State Watch

Lawmakers propose 7 percent fee on gun sales in South Carolina

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Two state lawmakers in South Carolina have introduced legislation that calls for a 7 percent fee to be added to all gun sales.

Reps. Wendy Brawley and Ivory Thigpen, both Democrats, proposed the legislation with the hope that the money made would be used to fund more school resource officers, according to local NBC outlet WYFF.

“The governor made placing an SRO [school resource officer] in every school in South Carolina — public school — a major campaign issue and we would hope that he was serious about that because this gives us a very good head-start toward getting toward that goal and we are hoping that he will support this and will encourage others in his party to do the same,” Brawley told the local outlet.

{mosads}The two lawmakers estimate $22 million in revenue could be made from the fee on gun purchases. They say more than 600 schools in South Carolina are currently without a school resource officer, primarily because of a lack of funding.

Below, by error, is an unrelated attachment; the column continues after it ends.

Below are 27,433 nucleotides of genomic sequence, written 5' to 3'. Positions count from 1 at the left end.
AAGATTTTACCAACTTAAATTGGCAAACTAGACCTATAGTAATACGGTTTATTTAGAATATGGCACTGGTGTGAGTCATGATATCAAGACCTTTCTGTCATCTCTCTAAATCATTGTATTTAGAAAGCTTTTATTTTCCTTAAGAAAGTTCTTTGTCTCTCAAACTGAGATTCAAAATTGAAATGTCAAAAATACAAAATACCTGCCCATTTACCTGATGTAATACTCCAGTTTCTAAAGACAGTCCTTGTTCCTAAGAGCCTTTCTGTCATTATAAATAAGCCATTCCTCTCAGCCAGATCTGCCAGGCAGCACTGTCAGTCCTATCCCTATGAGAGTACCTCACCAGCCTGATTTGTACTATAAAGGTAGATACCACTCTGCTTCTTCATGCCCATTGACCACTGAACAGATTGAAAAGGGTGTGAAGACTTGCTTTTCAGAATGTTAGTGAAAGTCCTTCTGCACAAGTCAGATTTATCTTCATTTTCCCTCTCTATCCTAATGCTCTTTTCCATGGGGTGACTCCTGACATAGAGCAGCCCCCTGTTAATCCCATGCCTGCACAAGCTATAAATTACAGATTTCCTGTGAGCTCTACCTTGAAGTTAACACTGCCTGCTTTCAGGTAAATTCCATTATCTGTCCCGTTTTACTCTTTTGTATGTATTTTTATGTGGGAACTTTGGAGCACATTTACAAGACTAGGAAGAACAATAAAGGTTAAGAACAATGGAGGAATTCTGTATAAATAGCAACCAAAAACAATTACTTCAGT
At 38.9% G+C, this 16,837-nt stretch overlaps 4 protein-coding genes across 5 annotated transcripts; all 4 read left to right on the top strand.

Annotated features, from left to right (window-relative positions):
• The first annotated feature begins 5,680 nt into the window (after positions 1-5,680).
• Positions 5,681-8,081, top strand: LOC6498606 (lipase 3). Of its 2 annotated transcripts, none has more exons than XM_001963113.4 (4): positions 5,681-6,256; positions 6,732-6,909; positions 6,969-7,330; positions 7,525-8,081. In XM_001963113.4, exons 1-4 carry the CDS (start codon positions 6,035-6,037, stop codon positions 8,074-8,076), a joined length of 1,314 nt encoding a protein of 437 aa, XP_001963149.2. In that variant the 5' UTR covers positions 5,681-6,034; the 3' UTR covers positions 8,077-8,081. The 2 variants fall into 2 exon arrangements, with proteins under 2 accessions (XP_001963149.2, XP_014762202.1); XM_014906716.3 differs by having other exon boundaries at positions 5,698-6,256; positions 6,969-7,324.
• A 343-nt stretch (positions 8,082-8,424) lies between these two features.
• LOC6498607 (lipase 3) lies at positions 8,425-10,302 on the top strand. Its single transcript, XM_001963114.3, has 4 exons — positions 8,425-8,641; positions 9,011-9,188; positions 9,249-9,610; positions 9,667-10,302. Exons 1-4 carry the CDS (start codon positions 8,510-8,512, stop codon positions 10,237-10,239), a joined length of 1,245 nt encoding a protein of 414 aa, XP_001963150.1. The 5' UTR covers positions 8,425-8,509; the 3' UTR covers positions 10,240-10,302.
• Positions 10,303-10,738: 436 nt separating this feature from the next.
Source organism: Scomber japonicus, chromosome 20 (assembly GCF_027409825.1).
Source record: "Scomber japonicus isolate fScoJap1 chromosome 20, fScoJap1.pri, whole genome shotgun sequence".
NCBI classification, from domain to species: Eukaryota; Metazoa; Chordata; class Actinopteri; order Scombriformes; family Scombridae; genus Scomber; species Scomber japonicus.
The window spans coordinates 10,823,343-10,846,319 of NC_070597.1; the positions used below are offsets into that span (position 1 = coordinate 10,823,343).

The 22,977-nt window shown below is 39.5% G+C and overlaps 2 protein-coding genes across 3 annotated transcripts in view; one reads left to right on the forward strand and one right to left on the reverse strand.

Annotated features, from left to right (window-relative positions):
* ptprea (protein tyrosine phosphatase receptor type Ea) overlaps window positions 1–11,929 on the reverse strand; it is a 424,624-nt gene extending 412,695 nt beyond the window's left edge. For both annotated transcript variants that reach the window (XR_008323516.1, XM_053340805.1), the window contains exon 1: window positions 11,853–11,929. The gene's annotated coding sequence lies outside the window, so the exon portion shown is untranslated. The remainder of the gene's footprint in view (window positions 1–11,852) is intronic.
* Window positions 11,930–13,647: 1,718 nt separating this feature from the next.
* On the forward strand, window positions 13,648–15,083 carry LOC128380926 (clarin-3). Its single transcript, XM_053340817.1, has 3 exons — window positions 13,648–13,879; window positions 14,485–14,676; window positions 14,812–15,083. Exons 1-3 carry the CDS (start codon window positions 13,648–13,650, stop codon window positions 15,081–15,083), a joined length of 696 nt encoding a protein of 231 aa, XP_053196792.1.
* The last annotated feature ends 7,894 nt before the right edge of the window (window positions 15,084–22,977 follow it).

Brawley and Thigpen said they hope the proposal can garner bipartisan support and that they in no way are trying to take guns away from citizens of the state.

“We live in a state where people buy guns and people own guns. We’re not in any way saying that people shouldn’t do that. As a matter of fact, people have every right to. What we are saying is that we need recurring revenue and funds to provide the type of security and safety that our children need,” Thigpen said.

A statement from the office of Gov. Henry McMaster (R) regarding the proposal decried the idea of adding a tax to guns and said funds for resource officers must be found in other ways.

“The governor has said before that we cannot tax our way to prosperity. New taxes or fees will slow economic growth and unduly burden the people of South Carolina,” the statement read.

“Governor McMaster was the first to start talking about the need for school resource officers last year in his state of the state address and secured more than $2 million in the final budget for a pilot program to begin the process of reaching his goal of having a certified law enforcement officer in every school, in every county, all day, every day. Reaching that goal is a matter of prioritizing existing funds — not simply taxing and spending.”


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